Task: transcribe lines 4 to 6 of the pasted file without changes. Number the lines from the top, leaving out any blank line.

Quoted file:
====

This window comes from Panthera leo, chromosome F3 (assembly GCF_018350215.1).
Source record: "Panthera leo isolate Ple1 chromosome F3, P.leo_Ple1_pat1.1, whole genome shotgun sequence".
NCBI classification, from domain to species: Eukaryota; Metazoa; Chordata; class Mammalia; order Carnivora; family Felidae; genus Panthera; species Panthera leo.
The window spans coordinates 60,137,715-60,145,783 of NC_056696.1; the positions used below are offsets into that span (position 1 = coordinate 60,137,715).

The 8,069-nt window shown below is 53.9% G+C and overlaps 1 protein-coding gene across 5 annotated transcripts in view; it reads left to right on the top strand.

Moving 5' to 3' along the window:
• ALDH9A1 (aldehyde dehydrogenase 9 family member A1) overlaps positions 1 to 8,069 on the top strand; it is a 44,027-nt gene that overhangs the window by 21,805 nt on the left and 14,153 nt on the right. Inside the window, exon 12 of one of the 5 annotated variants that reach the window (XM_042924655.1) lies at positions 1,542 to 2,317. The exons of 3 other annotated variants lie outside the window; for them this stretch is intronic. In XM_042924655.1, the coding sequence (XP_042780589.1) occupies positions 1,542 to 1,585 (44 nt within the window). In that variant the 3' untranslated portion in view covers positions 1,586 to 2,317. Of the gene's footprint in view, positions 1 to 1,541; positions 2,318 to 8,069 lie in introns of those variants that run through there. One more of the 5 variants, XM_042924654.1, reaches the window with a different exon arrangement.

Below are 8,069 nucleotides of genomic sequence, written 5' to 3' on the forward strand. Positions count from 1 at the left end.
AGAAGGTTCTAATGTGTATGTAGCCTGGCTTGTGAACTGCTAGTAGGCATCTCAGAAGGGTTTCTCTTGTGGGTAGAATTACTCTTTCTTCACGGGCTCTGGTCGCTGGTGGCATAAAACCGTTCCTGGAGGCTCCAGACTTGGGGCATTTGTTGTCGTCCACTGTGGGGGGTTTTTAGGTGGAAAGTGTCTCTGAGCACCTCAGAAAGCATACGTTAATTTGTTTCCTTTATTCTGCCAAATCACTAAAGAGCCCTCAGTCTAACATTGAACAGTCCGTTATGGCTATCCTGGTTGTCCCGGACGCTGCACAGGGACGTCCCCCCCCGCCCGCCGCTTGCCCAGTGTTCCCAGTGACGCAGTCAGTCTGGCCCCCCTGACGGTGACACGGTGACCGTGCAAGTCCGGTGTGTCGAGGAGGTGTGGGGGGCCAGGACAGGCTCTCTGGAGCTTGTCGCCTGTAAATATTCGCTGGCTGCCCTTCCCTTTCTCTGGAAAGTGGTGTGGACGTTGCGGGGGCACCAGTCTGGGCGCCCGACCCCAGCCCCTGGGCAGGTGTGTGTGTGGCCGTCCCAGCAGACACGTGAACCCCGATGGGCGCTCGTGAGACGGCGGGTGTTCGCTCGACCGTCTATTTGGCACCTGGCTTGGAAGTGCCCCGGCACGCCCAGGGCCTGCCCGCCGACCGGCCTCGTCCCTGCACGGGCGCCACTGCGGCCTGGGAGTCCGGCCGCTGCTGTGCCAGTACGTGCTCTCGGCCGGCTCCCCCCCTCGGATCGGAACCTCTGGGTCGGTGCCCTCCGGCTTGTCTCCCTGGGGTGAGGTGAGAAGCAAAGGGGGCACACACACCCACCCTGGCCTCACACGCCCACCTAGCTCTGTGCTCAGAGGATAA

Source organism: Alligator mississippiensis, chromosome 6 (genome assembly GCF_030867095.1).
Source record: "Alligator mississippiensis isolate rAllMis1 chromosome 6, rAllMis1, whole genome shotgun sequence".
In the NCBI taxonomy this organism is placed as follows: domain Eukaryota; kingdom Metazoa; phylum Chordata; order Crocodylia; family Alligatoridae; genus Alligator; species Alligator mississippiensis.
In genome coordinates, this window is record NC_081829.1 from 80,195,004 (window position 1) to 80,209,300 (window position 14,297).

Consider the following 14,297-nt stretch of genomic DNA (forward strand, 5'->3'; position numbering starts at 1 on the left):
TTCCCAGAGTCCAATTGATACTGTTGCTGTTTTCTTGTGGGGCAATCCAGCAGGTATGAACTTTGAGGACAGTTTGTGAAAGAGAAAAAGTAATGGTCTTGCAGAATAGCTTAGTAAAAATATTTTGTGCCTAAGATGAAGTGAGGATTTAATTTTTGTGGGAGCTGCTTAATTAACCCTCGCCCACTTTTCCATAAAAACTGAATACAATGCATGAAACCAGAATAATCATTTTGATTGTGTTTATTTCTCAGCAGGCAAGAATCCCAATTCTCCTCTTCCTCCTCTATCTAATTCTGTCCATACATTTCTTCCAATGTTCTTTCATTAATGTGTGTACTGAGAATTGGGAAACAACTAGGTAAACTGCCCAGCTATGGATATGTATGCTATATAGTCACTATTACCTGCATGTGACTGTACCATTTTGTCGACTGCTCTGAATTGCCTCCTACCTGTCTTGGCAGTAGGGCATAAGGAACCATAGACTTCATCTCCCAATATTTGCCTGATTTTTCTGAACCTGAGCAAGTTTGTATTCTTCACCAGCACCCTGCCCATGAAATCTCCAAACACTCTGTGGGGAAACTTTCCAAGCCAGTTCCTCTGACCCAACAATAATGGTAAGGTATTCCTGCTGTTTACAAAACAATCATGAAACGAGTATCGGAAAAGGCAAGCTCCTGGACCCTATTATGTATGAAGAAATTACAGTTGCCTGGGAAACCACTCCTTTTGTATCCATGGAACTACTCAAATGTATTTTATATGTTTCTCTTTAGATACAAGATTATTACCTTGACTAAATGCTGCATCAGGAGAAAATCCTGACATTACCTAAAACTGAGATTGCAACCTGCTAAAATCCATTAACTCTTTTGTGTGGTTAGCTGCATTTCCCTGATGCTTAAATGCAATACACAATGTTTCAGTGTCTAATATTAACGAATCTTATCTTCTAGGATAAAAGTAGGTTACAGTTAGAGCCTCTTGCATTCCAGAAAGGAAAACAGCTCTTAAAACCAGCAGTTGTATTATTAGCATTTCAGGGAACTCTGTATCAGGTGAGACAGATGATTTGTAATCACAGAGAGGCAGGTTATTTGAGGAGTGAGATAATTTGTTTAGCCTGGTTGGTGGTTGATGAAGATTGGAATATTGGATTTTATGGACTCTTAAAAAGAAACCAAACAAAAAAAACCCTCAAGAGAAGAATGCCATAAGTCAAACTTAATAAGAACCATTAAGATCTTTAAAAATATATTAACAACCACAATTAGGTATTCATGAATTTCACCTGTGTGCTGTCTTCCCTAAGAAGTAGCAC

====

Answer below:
The window spans coordinates 60,137,715-60,145,783 of NC_056696.1; the positions used below are offsets into that span (position 1 = coordinate 60,137,715).

The 8,069-nt window shown below is 53.9% G+C and overlaps 1 protein-coding gene across 5 annotated transcripts in view; it reads left to right on the top strand.

Moving 5' to 3' along the window: